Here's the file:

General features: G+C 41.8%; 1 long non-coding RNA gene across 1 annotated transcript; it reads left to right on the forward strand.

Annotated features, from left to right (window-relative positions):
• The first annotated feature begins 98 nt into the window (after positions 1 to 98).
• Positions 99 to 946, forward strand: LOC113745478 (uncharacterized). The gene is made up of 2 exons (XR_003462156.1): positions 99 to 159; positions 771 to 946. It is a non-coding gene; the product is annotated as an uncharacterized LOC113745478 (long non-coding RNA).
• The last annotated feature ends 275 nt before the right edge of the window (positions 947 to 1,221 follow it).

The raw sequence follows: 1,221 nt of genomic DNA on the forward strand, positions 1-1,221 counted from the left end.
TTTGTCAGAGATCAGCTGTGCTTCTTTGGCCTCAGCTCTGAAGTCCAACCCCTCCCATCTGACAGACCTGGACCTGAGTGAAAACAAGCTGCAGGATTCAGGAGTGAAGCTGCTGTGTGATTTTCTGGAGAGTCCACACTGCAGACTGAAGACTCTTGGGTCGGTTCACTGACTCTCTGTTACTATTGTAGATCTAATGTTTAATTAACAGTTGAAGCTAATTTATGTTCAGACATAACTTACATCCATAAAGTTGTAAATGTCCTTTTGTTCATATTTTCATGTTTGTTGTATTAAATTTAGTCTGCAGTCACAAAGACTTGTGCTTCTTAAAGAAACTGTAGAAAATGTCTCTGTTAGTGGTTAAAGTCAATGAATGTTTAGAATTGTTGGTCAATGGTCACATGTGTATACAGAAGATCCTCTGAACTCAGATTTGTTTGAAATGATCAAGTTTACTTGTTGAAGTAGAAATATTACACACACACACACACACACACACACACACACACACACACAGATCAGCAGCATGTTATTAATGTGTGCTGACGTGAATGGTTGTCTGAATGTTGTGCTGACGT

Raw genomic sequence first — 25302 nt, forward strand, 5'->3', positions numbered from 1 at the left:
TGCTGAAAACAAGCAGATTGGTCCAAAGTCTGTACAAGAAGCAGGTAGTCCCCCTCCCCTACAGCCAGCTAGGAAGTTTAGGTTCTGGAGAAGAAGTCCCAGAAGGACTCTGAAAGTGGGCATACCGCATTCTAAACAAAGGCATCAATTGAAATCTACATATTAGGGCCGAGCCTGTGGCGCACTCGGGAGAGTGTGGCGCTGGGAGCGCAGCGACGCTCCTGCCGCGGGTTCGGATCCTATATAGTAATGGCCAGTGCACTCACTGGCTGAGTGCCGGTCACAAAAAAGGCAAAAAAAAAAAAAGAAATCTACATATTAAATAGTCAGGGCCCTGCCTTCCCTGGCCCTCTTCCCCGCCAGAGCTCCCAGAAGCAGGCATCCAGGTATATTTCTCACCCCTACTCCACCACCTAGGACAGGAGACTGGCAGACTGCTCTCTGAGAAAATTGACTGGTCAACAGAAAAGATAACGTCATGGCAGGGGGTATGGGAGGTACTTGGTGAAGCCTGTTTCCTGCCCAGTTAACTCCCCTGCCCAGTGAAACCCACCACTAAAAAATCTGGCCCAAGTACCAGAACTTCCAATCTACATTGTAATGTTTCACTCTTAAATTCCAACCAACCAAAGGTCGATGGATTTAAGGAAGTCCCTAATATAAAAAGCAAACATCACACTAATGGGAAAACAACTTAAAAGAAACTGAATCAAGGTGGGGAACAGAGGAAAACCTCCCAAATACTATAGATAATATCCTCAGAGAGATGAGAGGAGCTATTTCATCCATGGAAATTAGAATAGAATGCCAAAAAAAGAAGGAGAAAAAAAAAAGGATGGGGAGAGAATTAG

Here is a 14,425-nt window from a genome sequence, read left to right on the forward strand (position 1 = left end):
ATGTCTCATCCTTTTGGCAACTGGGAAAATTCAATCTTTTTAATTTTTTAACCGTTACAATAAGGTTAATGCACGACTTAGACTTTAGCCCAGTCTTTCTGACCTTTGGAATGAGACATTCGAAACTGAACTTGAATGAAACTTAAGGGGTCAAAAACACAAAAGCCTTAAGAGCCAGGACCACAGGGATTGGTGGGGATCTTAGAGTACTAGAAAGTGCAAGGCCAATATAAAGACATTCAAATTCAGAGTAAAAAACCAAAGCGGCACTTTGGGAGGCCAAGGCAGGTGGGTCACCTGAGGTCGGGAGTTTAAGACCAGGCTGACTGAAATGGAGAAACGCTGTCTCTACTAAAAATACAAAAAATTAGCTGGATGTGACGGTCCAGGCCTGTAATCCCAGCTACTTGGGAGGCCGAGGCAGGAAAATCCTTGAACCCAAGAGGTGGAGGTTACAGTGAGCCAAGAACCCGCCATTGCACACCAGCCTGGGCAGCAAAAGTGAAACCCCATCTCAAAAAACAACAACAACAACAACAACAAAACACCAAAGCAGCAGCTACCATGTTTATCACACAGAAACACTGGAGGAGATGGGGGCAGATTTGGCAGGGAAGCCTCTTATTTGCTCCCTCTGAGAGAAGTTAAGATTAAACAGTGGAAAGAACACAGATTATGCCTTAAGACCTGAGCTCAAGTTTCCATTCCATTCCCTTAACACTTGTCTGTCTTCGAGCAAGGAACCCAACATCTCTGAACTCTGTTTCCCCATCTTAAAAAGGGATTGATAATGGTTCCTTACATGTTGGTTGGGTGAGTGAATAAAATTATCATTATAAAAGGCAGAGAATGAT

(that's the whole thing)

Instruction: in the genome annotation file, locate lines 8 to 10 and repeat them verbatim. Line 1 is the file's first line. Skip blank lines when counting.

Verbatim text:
Raw genomic sequence first — 25302 nt, forward strand, 5'->3', positions numbered from 1 at the left:
TGCTGAAAACAAGCAGATTGGTCCAAAGTCTGTACAAGAAGCAGGTAGTCCCCCTCCCCTACAGCCAGCTAGGAAGTTTAGGTTCTGGAGAAGAAGTCCCAGAAGGACTCTGAAAGTGGGCATACCGCATTCTAAACAAAGGCATCAATTGAAATCTACATATTAGGGCCGAGCCTGTGGCGCACTCGGGAGAGTGTGGCGCTGGGAGCGCAGCGACGCTCCTGCCGCGGGTTCGGATCCTATATAGTAATGGCCAGTGCACTCACTGGCTGAGTGCCGGTCACAAAAAAGGCAAAAAAAAAAAAAGAAATCTACATATTAAATAGTCAGGGCCCTGCCTTCCCTGGCCCTCTTCCCCGCCAGAGCTCCCAGAAGCAGGCATCCAGGTATATTTCTCACCCCTACTCCACCACCTAGGACAGGAGACTGGCAGACTGCTCTCTGAGAAAATTGACTGGTCAACAGAAAAGATAACGTCATGGCAGGGGGTATGGGAGGTACTTGGTGAAGCCTGTTTCCTGCCCAGTTAACTCCCCTGCCCAGTGAAACCCACCACTAAAAAATCTGGCCCAAGTACCAGAACTTCCAATCTACATTGTAATGTTTCACTCTTAAATTCCAACCAACCAAAGGTCGATGGATTTAAGGAAGTCCCTAATATAAAAAGCAAACATCACACTAATGGGAAAACAACTTAAAAGAAACTGAATCAAGGTGGGGAACAGAGGAAAACCTCCCAAATACTATAGATAATATCCTCAGAGAGATGAGAGGAGCTATTTCATCCATGGAAATTAGAATAGAATGCCAAAAAAAGAAGGAGAAAAAAAAAAGGATGGGGAGAGAATTAG

Here is a 14,425-nt window from a genome sequence, read left to right on the forward strand (position 1 = left end):